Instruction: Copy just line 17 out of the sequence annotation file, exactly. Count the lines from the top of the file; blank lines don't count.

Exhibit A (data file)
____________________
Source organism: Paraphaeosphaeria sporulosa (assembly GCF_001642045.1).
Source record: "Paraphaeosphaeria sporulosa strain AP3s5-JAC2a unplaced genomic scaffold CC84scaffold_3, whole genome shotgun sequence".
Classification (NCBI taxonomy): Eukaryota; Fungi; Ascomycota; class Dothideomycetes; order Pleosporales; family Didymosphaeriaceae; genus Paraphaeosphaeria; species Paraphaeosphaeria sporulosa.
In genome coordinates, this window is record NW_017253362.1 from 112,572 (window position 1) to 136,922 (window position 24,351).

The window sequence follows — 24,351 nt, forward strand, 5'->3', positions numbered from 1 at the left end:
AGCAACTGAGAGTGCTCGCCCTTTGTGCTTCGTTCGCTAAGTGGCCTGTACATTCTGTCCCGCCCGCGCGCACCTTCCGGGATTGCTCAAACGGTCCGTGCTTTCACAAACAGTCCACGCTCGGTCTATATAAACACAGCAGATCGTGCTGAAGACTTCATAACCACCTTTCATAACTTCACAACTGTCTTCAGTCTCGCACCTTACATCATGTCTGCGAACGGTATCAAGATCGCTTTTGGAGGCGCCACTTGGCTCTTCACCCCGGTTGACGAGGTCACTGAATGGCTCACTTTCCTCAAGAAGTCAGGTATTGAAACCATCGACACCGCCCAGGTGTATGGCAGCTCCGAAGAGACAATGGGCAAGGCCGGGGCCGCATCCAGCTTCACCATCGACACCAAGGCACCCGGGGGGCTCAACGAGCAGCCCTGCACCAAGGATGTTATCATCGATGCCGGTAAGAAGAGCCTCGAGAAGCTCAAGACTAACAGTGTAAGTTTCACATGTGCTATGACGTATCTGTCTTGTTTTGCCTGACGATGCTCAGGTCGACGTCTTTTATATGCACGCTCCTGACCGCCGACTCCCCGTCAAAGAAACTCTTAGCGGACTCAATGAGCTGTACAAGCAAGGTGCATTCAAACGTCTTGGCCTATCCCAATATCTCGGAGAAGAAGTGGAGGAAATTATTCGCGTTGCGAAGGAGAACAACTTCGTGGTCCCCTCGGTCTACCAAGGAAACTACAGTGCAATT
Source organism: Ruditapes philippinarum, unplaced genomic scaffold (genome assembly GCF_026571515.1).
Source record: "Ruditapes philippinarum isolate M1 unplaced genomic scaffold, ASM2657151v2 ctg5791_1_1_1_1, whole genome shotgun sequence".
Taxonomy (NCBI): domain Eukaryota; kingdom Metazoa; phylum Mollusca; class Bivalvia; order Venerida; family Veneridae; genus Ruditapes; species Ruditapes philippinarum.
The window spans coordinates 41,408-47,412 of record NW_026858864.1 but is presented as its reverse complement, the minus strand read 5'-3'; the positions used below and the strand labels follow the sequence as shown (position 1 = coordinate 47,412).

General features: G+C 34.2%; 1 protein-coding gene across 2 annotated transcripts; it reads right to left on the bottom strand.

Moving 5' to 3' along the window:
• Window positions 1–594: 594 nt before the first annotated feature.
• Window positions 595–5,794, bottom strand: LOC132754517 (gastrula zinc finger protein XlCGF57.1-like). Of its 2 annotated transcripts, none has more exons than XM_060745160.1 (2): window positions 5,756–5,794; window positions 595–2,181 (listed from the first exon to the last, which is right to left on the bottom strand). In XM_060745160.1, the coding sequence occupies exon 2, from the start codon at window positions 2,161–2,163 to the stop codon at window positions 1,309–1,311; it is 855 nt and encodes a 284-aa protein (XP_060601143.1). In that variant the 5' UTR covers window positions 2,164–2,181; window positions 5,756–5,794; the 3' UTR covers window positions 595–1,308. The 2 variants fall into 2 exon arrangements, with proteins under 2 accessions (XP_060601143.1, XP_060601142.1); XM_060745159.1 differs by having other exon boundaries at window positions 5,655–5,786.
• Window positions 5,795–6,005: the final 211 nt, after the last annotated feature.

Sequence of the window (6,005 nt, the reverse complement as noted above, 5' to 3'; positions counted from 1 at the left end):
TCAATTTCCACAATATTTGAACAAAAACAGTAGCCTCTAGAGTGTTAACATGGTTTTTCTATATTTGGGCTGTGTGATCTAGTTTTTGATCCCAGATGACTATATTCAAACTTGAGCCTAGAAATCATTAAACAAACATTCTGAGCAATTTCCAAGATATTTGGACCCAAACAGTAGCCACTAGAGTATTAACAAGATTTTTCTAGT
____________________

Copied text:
TCAATTTCCACAATATTTGAACAAAAACAGTAGCCTCTAGAGTGTTAACATGGTTTTTCTATATTTGGGCTGTGTGATCTAGTTTTTGATCCCAGATGACTATATTCAAACTTGAGCCTAGAAATCATTAAACAAACATTCTGAGCAATTTCCAAGATATTTGGACCCAAACAGTAGCCACTAGAGTATTAACAAGATTTTTCTAGT